The first Global Atlas of Freshwater Biodiversity was launched online. 

A new online Atlas of freshwater biodiversity presenting spatial information and species distribution patterns was launched online on 29th January 2014 at the land-mark Water Lives symposium bringing together European Union policy makers and freshwater scientists. The atlas was developed under the aegis of the Institute of Hydrobiology and Aquatic Ecosystem Management (BOKU) together with the Leibniz-Institute of Freshwater Ecology and Inland Fisheries (IGB, Berlin) in cooperation with 12 international research institutes and several NGOs.

Freshwaters are incredibly diverse habitats: they cover less than 1% of the Earth’s surface yet are home to 35% of all vertebrate species! Sadly, however freshwater life is declining at an alarming rate faster than any other component of global biodiversity. A challenge for policy is how to integrate protection of freshwater life and the ecosystem services it provides with real and pressing demands on freshwater resources from the energy, food and sanitation sectors.

This new Atlas is a response from freshwater scientists to this policy challenge. It provides policy-makers, water managers and scientists with an online, open-access and interactive gateway to key geographical information and spatial data on freshwater biodiversity across a range of scales. The Atlas is a resource for better, evidenced-based decision making relating to water policy, science and management.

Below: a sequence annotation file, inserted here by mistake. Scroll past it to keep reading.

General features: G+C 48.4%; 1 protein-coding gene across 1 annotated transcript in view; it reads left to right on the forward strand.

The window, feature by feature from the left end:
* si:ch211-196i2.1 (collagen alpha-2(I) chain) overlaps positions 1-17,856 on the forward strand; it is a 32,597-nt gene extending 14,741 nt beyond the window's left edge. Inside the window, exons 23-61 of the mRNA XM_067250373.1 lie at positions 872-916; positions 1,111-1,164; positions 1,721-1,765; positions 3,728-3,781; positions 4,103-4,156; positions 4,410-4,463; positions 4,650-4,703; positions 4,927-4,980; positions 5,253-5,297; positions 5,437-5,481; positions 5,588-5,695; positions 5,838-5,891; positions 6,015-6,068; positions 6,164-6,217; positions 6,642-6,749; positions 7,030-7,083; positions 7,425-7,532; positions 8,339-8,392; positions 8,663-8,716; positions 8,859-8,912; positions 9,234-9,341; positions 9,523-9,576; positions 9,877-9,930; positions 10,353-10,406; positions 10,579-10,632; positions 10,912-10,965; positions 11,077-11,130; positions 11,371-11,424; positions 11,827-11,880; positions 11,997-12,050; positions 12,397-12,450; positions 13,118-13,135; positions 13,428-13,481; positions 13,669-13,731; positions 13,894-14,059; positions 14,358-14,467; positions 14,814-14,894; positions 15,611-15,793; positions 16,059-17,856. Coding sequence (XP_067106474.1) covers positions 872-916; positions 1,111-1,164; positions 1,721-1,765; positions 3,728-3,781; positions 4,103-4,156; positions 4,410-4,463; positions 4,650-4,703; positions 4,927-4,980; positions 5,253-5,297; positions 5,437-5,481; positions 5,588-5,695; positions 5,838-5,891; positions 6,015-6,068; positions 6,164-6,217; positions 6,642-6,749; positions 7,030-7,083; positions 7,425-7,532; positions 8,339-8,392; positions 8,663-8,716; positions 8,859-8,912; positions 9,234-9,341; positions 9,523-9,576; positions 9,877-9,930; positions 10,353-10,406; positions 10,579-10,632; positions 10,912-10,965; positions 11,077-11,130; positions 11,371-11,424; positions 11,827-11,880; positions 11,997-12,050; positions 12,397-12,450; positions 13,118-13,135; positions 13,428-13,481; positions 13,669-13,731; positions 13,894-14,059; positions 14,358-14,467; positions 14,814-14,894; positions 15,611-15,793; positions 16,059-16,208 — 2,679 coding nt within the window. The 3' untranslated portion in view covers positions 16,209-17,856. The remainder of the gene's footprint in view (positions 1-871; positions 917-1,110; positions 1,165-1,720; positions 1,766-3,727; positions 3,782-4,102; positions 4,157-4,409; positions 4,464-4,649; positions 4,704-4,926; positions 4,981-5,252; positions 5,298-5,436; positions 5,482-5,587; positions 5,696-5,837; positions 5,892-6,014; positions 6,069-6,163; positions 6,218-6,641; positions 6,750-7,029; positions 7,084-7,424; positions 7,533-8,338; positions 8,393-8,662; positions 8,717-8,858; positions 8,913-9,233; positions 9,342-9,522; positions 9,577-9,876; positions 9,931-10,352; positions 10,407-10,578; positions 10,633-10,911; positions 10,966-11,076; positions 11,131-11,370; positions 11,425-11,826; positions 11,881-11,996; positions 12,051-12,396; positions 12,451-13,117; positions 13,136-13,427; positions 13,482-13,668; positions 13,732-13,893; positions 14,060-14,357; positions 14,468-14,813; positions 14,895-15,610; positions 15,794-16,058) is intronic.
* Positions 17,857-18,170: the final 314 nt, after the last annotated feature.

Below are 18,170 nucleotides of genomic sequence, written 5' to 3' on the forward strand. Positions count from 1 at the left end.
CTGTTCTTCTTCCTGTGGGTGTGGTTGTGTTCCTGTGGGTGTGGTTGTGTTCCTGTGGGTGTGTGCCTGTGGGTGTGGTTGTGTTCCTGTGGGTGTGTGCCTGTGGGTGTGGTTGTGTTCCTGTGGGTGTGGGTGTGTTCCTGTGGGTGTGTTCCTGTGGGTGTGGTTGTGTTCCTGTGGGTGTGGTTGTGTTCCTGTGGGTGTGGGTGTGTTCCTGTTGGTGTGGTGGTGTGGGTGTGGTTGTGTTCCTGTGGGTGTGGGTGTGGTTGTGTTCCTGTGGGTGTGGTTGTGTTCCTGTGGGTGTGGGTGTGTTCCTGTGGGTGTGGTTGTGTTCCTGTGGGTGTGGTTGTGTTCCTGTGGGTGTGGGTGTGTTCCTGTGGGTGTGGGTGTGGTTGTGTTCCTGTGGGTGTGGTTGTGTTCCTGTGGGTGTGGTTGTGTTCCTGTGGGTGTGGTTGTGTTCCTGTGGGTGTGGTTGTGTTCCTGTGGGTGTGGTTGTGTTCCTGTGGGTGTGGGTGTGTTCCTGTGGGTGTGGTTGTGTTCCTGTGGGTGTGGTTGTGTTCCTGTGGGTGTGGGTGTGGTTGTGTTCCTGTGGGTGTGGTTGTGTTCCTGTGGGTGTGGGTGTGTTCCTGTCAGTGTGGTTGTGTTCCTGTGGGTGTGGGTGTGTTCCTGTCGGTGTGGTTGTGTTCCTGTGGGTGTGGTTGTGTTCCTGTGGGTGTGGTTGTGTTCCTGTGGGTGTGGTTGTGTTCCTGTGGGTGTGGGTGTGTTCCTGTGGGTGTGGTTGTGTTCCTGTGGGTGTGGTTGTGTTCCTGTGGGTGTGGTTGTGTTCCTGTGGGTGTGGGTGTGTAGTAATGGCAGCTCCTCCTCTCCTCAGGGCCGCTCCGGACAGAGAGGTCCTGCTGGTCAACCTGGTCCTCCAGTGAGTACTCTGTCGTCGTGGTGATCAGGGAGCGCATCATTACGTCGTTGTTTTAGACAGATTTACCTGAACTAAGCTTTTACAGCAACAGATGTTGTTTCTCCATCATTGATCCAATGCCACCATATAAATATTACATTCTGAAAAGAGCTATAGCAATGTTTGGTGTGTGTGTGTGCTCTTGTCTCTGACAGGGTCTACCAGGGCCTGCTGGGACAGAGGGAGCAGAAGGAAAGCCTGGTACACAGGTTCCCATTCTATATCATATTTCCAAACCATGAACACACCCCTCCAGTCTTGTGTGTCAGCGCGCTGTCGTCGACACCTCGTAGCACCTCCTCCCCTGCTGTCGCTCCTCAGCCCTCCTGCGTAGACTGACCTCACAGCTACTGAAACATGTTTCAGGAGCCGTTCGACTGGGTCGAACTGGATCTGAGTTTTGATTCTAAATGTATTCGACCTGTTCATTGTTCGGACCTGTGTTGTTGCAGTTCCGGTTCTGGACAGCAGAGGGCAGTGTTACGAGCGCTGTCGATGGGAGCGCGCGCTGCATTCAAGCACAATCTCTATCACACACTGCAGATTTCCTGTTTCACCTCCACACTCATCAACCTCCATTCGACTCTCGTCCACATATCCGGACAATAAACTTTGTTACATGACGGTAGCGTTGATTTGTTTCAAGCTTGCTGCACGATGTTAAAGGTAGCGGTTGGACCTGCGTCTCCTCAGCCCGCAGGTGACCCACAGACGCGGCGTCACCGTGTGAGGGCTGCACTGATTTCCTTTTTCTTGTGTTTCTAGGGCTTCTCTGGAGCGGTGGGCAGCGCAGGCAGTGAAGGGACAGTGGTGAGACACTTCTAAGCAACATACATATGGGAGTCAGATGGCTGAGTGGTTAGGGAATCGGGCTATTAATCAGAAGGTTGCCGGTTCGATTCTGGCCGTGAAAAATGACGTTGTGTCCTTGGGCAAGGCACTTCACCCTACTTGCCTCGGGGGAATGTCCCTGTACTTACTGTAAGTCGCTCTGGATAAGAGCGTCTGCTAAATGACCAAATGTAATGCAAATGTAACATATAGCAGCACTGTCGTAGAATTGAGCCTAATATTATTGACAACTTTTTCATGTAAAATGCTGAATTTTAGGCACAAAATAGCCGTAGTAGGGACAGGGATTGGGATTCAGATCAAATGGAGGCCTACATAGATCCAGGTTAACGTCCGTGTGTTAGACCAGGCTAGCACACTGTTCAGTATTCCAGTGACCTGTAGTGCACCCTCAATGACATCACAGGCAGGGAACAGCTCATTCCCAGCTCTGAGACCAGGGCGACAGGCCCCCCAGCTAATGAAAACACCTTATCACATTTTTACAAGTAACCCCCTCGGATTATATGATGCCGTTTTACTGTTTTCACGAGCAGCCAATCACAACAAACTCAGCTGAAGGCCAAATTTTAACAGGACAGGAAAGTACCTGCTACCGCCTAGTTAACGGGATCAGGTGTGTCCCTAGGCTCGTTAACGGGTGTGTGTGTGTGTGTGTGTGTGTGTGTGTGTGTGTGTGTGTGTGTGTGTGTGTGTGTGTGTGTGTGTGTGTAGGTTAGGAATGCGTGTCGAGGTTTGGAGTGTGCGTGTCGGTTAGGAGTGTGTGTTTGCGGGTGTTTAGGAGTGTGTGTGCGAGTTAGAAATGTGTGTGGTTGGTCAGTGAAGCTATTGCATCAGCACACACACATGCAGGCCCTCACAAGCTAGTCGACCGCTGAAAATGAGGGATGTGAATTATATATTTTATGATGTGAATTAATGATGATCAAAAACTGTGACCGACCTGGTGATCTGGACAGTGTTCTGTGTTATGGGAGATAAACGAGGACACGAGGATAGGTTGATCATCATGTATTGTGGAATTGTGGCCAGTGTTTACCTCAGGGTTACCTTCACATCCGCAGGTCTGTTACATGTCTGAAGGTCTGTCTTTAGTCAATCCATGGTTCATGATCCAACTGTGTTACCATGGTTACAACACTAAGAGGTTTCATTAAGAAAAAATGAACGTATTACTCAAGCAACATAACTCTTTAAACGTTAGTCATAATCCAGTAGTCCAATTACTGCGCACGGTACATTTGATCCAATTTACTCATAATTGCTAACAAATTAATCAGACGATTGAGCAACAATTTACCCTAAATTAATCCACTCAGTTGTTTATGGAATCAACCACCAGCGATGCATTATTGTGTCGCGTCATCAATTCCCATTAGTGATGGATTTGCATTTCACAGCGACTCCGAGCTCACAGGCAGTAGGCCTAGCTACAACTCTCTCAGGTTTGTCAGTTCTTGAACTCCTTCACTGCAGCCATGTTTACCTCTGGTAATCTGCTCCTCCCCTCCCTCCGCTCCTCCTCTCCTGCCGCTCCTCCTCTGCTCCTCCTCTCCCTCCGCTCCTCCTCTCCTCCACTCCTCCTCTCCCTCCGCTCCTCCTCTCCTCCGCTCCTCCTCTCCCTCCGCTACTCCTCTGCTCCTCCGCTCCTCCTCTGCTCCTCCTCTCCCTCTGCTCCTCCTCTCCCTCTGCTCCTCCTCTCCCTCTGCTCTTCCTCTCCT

The online Atlas adopts a book-like structure allowing easy browsing through its four thematic chapters, on: I) Patterns of freshwater biodiversity; 2) Freshwater resources and ecosystems; 3) Pressures on freshwater systems; and 4) Conservation and management. Each map is accompanied by a short article with further contextual background information. The interactive map interface allows the user to switch between the maps easily, navigate and zoom within maps, and view additional information for each map feature. Unlike a conventional printed atlas this online Atlas can be constantly expanded and updated as new maps and data become available.

The Atlas is an output of BioFresh – an EU-funded project that is putting together the widely dispersed information about life in our rivers and lakes, to better understand, manage and protect our freshwaters for generations to come. It is edited by a pan-European group of freshwater science and conservation experts from 12 research institutes and is supported by a number of the key international partner organisations active in the field of freshwater biodiversity research and conservation, namely the Group on Earth Observations Biodiversity Observation Network (GEO BON), the International Union for Conservation of Nature (IUCN), the Global Water System Project (GWSP), Conservation International (CI), Wetlands International, The Nature Conservancy and the World Wild Fund for Nature (WWF).

BioFresh information platform:
http://www.freshwaterbiodiversity.eu

Global Freshwater Biodiversity Atlas:
http://atlas.freshwaterbiodiversity.eu

Contact:
Dr. Astrid Schmidt-Kloiber
Institute of Hydrobiology and Ecosystem Management
Tel.: +43-1-47654-5225
E-Mail: astrid.schmidt-kloiber(at)boku.ac.at


05.02.2014